Below is a list of information + tips & tricks for defending your M.Sc project
The defense has three stages (small variations may occur depending on the external examiner)
- Stage 1 (20 mins). You present your work without interruptions.
- Stage 2 (30 mins). We discuss your work.
- Stage 3 (10 mins). You leave the room, we (examiners) discuss your grade. Once we agree, you’ll be called in and you’ll receive your grade.
Below, is a bit more detail about each stage. I start by writing about the in-person version, with notes on zoom defenses added afterwards.
Students usually bring a presentation of some sort (Powerpoint/Keynote) as well as their own laptop. A projector or similar will be available.
Your presentation is the part of the defense that you have more or less total control over, so make sure that you’ve practiced your presentation! Lots of practice and a good presentation is a great and easy way to start the whole defense off well.
We do not allow for extra time, and we’ll be impressed if you hit the 20 minute mark exactly.
Content-wise, you can assume that we’ve already read your report. So I don’t recommend going through your findings following the same structure as your thesis. Said differently: Don’t have a presentation-version of your report That will be boring to everyone.
It is, however, a good idea to give a short overview of your work providing a recap of the goal & the most important findings/results, showing that you
- can place your work in the context of the topic you’re working on, and that you
- are able to extract the essence of your work and highlight important points.
The remaining talk can then focus on things like
- What you could have done better. And why.
- How you would have approached the topic, if you were to start over. And why.
- Problems you ran into along the way that taught you something important. And what they taught you.
- What you would do next, if you were to continue working on this topic. And why.
- Results you’ve found since finishing up writing
- If you’ve built something and have a cool demo, show it! Videos work well too.
- Something else entirely – maybe you have an angle that works perfectly for your project.
You should not address all of these (and some of the bullets are overlapping), but I’ve listed a few ideas to give you a sense of what has worked well in the past.
When you wrap up, be realistic in your conclusions – don’t try to oversell the results you have obtained (we will see right through this strategy). An ability to be self-critical shows understanding and intellectual maturity.
- Make sure you have a good internet connection.
- Make sure that you have a light source in front of you – behind the computer camera. If you sit with your back to a window, for example, all we will see is a dark shadow.
- When the defense is online, there is always the possibility of technical problems. Those will not count against you. The time needed to resolve those problems will be added to the three stages listed above as needed.
The most important thing to understand for stage 2 is that everyone in the exam wants you to do well. That means, for example, that there are no trick questions … and that almost every question we might ask has the goal of helping you display what you know about the topic.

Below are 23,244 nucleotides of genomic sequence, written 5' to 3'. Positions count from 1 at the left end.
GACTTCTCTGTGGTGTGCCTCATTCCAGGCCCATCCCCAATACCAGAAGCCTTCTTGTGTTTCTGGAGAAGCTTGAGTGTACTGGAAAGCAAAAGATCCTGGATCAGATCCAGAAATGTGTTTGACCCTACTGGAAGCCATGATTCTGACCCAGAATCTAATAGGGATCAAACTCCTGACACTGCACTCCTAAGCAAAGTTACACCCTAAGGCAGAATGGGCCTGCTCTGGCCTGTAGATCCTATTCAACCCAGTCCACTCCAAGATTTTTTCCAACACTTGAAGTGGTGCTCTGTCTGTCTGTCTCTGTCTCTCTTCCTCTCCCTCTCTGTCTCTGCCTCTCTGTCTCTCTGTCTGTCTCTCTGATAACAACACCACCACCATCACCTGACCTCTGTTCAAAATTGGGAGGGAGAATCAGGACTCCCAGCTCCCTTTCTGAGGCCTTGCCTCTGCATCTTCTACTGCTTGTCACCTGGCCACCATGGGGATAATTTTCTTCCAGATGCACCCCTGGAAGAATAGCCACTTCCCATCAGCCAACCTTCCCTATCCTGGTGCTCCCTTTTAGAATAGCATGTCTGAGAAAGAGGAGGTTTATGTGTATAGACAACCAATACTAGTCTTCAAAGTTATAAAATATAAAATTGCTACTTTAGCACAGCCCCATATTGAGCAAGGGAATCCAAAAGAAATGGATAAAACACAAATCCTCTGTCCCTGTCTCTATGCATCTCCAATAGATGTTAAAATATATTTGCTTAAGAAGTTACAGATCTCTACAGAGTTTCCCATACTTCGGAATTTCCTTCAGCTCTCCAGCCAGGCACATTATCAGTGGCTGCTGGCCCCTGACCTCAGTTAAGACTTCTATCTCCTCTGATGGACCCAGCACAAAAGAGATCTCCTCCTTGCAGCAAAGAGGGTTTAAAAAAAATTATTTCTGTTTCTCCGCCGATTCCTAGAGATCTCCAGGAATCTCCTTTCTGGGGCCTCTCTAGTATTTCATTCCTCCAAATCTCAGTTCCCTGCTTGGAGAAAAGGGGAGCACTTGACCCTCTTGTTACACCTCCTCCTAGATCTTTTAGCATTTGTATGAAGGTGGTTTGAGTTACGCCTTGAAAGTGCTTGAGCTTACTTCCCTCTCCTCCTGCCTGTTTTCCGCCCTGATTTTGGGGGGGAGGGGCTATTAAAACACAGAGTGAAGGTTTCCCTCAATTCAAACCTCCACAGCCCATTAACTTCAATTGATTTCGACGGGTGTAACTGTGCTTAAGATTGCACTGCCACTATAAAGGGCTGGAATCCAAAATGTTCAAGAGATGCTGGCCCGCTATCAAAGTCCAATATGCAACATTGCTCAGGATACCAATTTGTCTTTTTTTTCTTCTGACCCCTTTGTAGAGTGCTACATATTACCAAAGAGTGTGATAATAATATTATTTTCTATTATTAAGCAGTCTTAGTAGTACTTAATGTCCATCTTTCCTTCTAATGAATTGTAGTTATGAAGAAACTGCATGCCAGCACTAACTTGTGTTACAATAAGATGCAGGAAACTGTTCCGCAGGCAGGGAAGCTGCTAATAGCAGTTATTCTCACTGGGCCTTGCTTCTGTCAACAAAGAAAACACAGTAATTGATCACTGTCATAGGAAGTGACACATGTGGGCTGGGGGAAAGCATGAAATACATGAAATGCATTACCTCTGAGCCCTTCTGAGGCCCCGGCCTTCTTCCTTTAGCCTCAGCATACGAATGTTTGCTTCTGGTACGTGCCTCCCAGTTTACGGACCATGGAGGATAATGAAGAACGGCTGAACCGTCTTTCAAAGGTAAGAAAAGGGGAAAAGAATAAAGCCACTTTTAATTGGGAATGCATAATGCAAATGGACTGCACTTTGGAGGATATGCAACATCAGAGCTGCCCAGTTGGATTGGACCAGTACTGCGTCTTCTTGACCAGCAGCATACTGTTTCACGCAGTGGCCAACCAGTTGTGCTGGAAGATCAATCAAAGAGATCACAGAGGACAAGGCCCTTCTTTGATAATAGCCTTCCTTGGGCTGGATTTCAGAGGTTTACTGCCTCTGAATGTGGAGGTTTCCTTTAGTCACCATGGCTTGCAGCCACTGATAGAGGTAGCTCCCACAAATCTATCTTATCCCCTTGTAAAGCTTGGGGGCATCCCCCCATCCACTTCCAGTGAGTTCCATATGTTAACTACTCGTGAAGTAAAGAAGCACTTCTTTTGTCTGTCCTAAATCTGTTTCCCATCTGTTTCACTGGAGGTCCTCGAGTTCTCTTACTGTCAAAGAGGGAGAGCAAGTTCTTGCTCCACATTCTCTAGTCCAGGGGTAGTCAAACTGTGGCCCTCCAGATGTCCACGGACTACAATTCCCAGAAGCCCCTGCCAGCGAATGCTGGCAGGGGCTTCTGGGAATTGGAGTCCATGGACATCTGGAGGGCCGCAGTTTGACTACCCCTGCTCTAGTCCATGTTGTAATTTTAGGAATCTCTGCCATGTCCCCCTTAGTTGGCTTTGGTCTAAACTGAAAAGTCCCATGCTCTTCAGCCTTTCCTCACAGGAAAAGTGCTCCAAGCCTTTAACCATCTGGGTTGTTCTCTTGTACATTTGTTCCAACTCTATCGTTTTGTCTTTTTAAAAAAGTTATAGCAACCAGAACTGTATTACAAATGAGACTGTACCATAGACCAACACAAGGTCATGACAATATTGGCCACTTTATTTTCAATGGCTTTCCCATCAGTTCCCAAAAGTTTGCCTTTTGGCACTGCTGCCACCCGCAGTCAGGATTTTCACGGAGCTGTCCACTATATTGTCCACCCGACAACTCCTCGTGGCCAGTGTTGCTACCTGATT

That being said, helping you is not the only purpose of the questions we ask. We also ask you questions that will allow us to get a feeling for how well you understand the topic of your thesis, and how well you understand the scientific methodology underlying the work you’ve done (scientific theory, error analysis, statistics, etc).
For that reason, the questions we typically ask depend on the quality of your thesis.
If your thesis is at the low end of the grade-spectrum, we’ll start with easy questions and gradually get more complex, so we can figure out where your knowledge of the topic stops. We will give you a chance to clarify definitions that have been unclearly and erroneously written in the thesis. And we will ask you questions about the weaker/missing parts of the thesis, so you have a chance to show what you know about those areas.
In this situation it is crucial not to go into “defensive mode” when answering our questions. We are not criticizing you through our questions. Rather, we are trying to understand and access the academic work that has been carried out. A good academic discussion of the project lets us know that you are able to discuss the topic in a neutral way, that is, discuss both pros and cons.
And if you’ve written a truly superb thesis, we will ask you difficult questions so you can show that you’ve really earned the 12 you’re about to receive.
In order to get ready for all this, one recommendation is to re-read your thesis from a self-critical perspective before the defense. That way you’ll be to discuss the weaknesses identified up front – rather than try to sweep them under the rug. It’s ok to have weaknesses if you are aware of them. (And we’ll be able to see right through your attempts anyway).
The examination is public, so you can bring as many people as you want (parents, friends, etc). But if you’re bringing more than a couple of people, we like to know in advance so we can book a room of an appropriate size.
The fact that the examination is public also means that anyone may show up to see you, and we have to let them (but people are usually good about this and ask your permission first).
Thanks to Jakob Eg Larsen for contributions and helpful comments!